It is easy to forget how terrible the spread of COVID-19 has been in America. The headlines more recently have focused on outbreaks in India, Indonesia, and Brazil. However, there have been a total of 34,368,072 confirmed cases in the U.S. which is 18% of the global total. Fatal cases in America have hit 615,842, about 15% of the world’s total.
The rate of COVID-19 vaccinations in the U.S. has slowed considerably. Sixty percent of people 18 years or older are vaccinated nationwide. However, millions of people refuse vaccination. In some states, as many as half the resits fall into this category. This is particularly true in some Southern states. Only 43% of the people 18 years or older have been fully vaccinated in Mississippi. Other states on the “low vaccination” list include Alabama, Louisiana, and Tennessee.
The vaccination problem has been exacerbated by the recent very rapid spread of the “Delta” variant. It spreads more than 50% faster than the version of the disease most prevalent in the U.S. through 2020 and early 2021. Unvaccinated people in the U.S. have been put at additional risk because of this much higher infection rate.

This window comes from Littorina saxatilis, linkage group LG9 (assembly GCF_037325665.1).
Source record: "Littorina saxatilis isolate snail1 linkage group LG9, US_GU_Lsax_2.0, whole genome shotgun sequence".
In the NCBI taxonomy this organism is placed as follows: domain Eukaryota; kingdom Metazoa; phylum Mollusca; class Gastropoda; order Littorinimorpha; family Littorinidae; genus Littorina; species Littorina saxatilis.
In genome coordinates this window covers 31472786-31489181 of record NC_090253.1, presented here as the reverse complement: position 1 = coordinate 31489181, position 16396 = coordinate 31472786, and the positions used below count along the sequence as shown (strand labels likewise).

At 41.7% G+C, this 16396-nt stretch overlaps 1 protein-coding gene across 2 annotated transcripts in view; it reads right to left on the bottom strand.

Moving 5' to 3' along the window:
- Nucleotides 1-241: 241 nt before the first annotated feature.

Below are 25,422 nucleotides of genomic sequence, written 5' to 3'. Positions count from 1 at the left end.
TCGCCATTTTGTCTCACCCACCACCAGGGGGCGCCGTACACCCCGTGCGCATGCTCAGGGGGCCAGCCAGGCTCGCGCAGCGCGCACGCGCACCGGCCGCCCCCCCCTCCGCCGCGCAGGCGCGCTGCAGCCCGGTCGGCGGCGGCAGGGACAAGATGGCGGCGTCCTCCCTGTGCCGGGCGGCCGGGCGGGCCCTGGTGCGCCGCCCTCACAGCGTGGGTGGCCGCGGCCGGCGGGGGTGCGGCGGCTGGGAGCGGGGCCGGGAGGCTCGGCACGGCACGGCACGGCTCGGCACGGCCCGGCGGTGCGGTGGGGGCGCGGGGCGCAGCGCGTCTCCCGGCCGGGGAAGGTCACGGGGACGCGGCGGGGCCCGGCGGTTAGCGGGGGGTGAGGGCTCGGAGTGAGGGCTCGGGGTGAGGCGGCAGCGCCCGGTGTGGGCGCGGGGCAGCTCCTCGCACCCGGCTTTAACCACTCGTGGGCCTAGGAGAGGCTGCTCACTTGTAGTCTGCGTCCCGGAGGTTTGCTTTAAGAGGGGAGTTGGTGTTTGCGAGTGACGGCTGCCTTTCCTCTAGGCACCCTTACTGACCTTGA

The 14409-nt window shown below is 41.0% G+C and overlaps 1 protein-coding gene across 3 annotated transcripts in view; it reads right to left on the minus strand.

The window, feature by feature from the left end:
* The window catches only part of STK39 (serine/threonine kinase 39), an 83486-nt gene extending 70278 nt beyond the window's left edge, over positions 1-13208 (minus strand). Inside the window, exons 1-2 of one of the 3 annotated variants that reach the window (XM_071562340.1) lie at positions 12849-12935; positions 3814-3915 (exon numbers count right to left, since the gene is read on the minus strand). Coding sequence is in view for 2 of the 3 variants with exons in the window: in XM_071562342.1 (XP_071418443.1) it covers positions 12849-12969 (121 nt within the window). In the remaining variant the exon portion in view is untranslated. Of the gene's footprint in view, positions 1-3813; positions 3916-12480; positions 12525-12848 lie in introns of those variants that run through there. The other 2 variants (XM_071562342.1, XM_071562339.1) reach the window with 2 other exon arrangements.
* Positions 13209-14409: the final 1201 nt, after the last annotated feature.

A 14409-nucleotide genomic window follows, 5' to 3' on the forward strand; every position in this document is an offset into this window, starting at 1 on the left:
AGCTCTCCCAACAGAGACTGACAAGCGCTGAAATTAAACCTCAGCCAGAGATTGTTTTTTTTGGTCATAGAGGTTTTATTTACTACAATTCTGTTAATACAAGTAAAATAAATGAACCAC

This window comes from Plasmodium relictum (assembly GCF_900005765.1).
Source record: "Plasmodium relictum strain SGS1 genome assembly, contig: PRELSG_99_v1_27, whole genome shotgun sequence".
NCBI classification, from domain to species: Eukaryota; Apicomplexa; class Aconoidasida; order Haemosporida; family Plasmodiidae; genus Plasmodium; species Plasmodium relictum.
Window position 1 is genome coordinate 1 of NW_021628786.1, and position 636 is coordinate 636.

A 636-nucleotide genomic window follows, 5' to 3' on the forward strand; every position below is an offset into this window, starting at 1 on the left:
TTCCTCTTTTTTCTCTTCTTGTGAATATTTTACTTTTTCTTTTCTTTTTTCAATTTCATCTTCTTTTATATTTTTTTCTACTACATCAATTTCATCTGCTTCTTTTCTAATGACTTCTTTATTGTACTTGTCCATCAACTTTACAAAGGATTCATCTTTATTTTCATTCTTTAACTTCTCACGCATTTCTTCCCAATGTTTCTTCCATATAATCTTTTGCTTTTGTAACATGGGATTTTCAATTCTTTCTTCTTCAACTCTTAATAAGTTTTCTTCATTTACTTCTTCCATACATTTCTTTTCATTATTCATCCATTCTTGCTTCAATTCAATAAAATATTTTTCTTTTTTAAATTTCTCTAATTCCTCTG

Lack of vaccination and the spread of the Delta variant has led to fears that hospitals will begin to overflow with those seriously affected by COVID0-19. This has already begun to happen in Florida and Missouri.
When public health officials and the media look at the spread of the disease, they tend to focus on three numbers–cases, deaths, and hospitalizations. To make comparisons of these from state to state and from county to county they use a “per 100,000” calculation. This allows experts to compare places with small populations to those which are larger in number.
Currently, the state with the lowest number of hospitalization per 100,000 residents based on a seven-day average is Vermont at less than one. Its figure is 29. This compares to a nationwide average of nine.
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